“I love the Power Glove. It’s so bad.”
In 1989, Nintendo released one of the most infamous video game peripherals in the history of gaming: The Power Glove. If you want, you can call it a distant predecessor of the Xbox Kinect. It was one of the very first pieces of gaming hardware to try to harness human motion as a method of game interaction. And it was terrible.
The Power Glove, released by toy company Mattel, did not work. If you think the Kinect was bad, you’ve never experienced the complete lack of function that is the Power Glove. All of two games were released with it in mind, and they weren’t fun. All the other stuff in the ads – Mike Tyson’s Punch-Out!, Double Dragon – that stuff didn’t even work. If something like the Power Glove was released today, there’d be Internet petitions, class action lawsuits, and probably actual protests. It was really that bad.
But it was kind of genius, too. Just the image of it had instant cultural cachet. It looked like The Future. Like something out of Tron, something you’d imagine Case wearing in Neuromancer. Then it popped up in that Nintendo marketing vehicle thinly disguised as a movie, The Wizard (which I somehow remember fondly even knowing it was a video game informercial). Just like in the ads, with that futurekid and his sunglasses, Lucas appeared on screen in probably the coolest black jacket to ever grace film, surrounded by an entourage of kids ready to agree that he is the best guy at 97 different video games. Then he played Rad Racer, and uttered the classic line, “I love the Power Glove. It’s so bad.”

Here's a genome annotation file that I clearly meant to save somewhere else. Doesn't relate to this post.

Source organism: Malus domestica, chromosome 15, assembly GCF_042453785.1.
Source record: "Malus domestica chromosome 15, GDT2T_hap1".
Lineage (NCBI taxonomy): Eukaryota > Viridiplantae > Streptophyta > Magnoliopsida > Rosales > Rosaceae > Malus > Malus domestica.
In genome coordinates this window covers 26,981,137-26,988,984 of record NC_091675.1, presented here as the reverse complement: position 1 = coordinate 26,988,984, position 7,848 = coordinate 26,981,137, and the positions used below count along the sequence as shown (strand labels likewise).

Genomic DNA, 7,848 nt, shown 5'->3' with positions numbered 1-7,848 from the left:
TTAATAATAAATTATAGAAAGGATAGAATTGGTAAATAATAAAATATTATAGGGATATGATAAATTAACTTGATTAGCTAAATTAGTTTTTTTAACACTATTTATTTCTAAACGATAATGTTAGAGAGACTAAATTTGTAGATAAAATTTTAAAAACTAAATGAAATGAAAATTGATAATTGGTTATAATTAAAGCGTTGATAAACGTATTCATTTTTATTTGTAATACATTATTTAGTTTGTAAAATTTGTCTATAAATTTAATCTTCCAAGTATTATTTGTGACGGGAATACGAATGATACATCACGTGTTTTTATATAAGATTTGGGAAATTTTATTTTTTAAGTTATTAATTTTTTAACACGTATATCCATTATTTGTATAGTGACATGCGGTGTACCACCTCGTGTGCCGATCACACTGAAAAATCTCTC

I mean, he wasn’t lying. It is bad. But bad meant something different back then, and we took it hook, line, and sinker. I remember getting mine that year – I was lucky to have a mom who was supportive of my love of video games, probably to a fault. What’s weird is that I don’t remember being angry about it. Just disappointed. Like, it didn’t have any magic in it.
It ended up, until it disappeared, an accessory not for playing video games, but for when you needed to be a cyborg who shoots hand lasers. For that, it worked perfectly.
Years later, the Power Glove is emblematic of the 8-bit era despite being a total clunker. It’s generated memes, there’s a music group named after it, and musicians have even wired it up to act as a musical instrument of sorts. We all remember it as this symbol of what video games could be. 26 years later, motion control still eats it and buttons are still king.